Twitter has taken the unusual step of locking down its source code after its board of directors accepted Elon Musk’s bid to take over the company, according to a new report.
According to Bloomberg, the code lockdown will make it harder for employees — disgruntled or otherwise — to make changes. Bloomberg cited as its source “people familiar with the matter” who were not named.
Any changes to Twitter’s code will require approval from a vice president, Bloomberg reported.
Twitter acted “to keep employees who may be miffed about the deal from ‘going rogue,’” the Bloomberg report said, citing one of its sources.
The action produced a buzz on Twitter.
MORE – For non-techies: It seems that some developers at Twitter wanted to send a message to Elon Musk by uploading this empty software repository.
— Disclose.tv (@disclosetv) April 25, 2022
NEW: Twitter’s source code is locked down to make it harder for employees to make unauthorized changes to the platform, US Media reports. Development after Twitter was bought by Elon Musk. Likely part of the transition process. pic.twitter.com/lWxrvuXggQ
— Aditya Raj Kaul (@AdityaRajKaul) April 25, 2022
So many people have no idea why an entire political ideology has an issue with @elonmusk taking over @Twitter. Just wait until Musk releases the source code – you have no idea how much you’ve been manipulated by sources you’ve believed had your best interests at heart.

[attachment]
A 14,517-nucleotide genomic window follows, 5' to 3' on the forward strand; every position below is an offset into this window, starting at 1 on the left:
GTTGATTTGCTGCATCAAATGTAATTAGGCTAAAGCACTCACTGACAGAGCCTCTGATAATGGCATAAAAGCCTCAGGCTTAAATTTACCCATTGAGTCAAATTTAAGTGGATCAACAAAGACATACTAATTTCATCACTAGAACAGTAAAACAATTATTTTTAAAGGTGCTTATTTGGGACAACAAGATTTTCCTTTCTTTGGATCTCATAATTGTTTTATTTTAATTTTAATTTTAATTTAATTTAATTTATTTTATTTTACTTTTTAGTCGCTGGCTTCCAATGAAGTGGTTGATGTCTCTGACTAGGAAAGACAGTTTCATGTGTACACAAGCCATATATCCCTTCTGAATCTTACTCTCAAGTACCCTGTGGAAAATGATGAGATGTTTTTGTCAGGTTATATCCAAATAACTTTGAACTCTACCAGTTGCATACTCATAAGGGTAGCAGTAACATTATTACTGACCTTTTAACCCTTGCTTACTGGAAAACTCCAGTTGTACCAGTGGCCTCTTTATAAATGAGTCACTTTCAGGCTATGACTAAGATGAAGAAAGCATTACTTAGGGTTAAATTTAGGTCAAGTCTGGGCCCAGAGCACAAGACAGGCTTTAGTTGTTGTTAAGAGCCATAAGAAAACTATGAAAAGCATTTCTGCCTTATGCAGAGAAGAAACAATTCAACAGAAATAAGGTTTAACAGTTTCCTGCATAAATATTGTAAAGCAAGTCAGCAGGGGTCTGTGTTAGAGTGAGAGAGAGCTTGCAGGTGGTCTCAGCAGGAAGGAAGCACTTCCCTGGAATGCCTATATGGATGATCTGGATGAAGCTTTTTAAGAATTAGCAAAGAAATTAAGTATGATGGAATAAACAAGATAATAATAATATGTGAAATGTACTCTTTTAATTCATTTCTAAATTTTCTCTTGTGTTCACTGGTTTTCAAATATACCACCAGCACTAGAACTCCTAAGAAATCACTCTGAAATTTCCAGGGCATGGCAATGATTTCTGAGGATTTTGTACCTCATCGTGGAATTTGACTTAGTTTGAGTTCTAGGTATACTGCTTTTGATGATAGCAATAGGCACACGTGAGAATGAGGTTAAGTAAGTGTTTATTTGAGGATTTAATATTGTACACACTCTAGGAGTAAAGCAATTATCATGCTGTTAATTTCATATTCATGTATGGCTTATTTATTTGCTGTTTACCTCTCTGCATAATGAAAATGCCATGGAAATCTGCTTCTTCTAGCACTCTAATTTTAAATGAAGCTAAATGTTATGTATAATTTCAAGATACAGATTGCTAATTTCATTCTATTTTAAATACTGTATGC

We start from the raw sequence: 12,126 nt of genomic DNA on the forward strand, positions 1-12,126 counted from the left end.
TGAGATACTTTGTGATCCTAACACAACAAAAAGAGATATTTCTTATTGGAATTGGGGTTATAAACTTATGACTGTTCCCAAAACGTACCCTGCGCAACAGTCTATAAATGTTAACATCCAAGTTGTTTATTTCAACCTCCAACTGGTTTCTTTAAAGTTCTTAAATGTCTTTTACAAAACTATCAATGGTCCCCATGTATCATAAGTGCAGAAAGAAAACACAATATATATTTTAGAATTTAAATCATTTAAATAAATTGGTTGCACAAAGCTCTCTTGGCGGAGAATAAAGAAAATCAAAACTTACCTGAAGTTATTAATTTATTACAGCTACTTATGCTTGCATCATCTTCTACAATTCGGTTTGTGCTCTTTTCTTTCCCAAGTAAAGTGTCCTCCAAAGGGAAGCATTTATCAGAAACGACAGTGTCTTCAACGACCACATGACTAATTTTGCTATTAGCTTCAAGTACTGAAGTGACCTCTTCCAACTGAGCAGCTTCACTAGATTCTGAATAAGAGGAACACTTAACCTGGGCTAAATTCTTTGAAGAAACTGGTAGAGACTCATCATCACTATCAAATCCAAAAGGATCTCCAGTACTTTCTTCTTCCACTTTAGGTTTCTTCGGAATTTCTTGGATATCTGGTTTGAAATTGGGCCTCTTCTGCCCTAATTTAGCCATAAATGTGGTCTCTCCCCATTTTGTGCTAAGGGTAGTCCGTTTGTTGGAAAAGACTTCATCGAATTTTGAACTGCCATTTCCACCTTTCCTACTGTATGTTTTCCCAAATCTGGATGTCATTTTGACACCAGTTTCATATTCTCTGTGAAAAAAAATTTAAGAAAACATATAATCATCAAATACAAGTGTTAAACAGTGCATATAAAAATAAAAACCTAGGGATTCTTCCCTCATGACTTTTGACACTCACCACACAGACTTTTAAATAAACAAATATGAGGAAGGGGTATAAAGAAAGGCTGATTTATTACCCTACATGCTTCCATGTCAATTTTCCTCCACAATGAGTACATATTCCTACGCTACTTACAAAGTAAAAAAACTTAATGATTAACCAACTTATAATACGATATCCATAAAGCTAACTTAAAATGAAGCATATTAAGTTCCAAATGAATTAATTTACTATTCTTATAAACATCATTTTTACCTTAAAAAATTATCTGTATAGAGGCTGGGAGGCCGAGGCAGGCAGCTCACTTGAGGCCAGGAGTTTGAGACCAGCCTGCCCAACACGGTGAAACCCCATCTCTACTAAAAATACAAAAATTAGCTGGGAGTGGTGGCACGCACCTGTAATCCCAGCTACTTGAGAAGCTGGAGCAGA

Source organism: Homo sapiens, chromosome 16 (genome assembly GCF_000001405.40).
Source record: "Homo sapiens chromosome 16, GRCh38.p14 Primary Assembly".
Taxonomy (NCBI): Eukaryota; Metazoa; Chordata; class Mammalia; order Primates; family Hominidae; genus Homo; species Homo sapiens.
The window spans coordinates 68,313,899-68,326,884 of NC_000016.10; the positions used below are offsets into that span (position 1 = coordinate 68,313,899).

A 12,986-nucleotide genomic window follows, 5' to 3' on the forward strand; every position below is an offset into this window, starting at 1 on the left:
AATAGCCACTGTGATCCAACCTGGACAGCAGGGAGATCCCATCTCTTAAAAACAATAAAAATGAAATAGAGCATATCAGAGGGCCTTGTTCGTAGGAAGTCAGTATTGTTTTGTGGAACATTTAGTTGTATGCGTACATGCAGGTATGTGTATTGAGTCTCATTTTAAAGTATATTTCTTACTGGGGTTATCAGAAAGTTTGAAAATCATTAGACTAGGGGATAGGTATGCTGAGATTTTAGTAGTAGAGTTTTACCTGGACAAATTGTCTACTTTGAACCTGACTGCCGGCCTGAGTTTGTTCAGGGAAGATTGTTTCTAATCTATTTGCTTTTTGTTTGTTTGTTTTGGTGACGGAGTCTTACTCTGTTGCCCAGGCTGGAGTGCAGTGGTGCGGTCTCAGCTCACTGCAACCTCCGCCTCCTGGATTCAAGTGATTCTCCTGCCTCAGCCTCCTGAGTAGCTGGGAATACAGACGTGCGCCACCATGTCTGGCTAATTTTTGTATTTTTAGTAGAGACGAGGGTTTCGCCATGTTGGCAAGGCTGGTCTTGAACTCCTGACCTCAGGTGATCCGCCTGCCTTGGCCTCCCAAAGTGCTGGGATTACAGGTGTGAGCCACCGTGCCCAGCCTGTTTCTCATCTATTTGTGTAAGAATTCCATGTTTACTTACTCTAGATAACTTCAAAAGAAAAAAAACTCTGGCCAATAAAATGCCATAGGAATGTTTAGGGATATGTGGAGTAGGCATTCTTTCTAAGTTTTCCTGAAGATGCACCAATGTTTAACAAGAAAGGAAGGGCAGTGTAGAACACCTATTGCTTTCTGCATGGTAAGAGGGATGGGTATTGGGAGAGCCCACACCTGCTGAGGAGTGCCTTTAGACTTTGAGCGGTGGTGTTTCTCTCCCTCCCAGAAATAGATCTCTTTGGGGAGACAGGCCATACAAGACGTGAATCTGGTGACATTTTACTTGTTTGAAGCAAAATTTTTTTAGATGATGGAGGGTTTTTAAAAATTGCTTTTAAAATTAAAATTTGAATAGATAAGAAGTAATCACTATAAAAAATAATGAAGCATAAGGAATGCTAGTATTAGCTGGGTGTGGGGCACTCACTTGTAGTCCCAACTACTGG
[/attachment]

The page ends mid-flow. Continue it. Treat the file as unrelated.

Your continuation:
— Chris Gachko 🇺🇸 (@CGachko) April 25, 2022
Twitter has frozen its code before, usually before major events or to ensure mistakes do not take place.
As noted by Fortune, Musk has publicly kicked around the concept that Twitter should open-source its algorithm.
That would mean that the code Twitter uses to determine how it handles tweets would be open for everyone to see.
🚀💫♥️ Yesss!!! ♥️💫🚀 pic.twitter.com/0T9HzUHuh6
— Elon Musk (@elonmusk) April 25, 2022
The change would allow everyone to see how computer programs supervise Twitter’s content.
In theory, this would make Twitter’s decisions more transparent.
During a meeting with employees April 25, Twitter CEO Parag Agrawal tried to quell the panic among Twitter’s staff, according to The New York Times.
“He wants Twitter to be a powerful, positive force in the world, just like all of us,” Agrawal said. “He believes Twitter matters.”
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